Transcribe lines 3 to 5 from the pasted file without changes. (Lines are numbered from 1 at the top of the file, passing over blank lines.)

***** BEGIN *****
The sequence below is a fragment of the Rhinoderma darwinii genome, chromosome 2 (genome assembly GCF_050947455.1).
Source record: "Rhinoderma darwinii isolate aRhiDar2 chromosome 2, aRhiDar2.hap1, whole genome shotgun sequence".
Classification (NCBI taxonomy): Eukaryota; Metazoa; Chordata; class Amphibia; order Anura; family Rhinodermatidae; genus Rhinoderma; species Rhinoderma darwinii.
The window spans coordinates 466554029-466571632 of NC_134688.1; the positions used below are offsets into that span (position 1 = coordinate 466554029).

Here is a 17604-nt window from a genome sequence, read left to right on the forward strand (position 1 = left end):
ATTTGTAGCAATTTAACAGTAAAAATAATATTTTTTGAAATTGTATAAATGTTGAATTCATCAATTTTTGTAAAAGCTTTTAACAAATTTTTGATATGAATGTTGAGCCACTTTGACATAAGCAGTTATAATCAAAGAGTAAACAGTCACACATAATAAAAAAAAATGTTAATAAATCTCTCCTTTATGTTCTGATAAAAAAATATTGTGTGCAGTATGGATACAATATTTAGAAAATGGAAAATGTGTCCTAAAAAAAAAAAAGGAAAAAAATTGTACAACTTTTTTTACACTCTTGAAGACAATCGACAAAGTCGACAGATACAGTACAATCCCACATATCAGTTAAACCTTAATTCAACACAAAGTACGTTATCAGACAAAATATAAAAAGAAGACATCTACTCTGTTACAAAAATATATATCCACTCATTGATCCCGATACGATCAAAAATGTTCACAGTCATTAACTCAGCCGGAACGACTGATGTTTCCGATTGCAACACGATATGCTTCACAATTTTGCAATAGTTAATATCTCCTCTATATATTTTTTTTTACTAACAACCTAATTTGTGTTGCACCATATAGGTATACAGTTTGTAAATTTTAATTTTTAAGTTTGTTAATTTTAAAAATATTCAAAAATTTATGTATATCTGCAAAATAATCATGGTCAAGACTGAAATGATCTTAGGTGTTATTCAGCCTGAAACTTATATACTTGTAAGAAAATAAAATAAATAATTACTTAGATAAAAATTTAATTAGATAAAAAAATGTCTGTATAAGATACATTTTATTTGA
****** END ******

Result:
Classification (NCBI taxonomy): Eukaryota; Metazoa; Chordata; class Amphibia; order Anura; family Rhinodermatidae; genus Rhinoderma; species Rhinoderma darwinii.
The window spans coordinates 466554029-466571632 of NC_134688.1; the positions used below are offsets into that span (position 1 = coordinate 466554029).

Here is a 17604-nt window from a genome sequence, read left to right on the forward strand (position 1 = left end):